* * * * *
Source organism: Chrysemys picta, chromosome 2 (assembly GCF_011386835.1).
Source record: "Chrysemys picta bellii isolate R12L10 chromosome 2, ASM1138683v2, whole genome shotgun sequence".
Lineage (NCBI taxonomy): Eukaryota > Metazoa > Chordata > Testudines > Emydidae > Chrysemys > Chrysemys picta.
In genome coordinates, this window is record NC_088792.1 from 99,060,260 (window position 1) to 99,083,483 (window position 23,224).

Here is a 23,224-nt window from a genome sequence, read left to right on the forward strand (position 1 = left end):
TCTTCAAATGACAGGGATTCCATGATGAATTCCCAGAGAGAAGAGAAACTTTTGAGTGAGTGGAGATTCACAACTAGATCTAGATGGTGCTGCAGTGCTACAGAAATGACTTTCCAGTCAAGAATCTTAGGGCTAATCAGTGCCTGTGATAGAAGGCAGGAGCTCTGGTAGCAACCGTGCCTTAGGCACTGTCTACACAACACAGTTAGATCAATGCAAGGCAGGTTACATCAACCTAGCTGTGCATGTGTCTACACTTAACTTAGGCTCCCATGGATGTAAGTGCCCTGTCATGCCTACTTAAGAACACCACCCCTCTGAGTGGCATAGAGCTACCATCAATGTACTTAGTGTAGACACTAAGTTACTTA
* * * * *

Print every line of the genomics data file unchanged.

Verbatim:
Source organism: Chrysemys picta, chromosome 2 (assembly GCF_011386835.1).
Source record: "Chrysemys picta bellii isolate R12L10 chromosome 2, ASM1138683v2, whole genome shotgun sequence".
Lineage (NCBI taxonomy): Eukaryota > Metazoa > Chordata > Testudines > Emydidae > Chrysemys > Chrysemys picta.
In genome coordinates, this window is record NC_088792.1 from 99,060,260 (window position 1) to 99,083,483 (window position 23,224).

Here is a 23,224-nt window from a genome sequence, read left to right on the forward strand (position 1 = left end):
TCTTCAAATGACAGGGATTCCATGATGAATTCCCAGAGAGAAGAGAAACTTTTGAGTGAGTGGAGATTCACAACTAGATCTAGATGGTGCTGCAGTGCTACAGAAATGACTTTCCAGTCAAGAATCTTAGGGCTAATCAGTGCCTGTGATAGAAGGCAGGAGCTCTGGTAGCAACCGTGCCTTAGGCACTGTCTACACAACACAGTTAGATCAATGCAAGGCAGGTTACATCAACCTAGCTGTGCATGTGTCTACACTTAACTTAGGCTCCCATGGATGTAAGTGCCCTGTCATGCCTACTTAAGAACACCACCCCTCTGAGTGGCATAGAGCTACCATCAATGTACTTAGTGTAGACACTAAGTTACTTA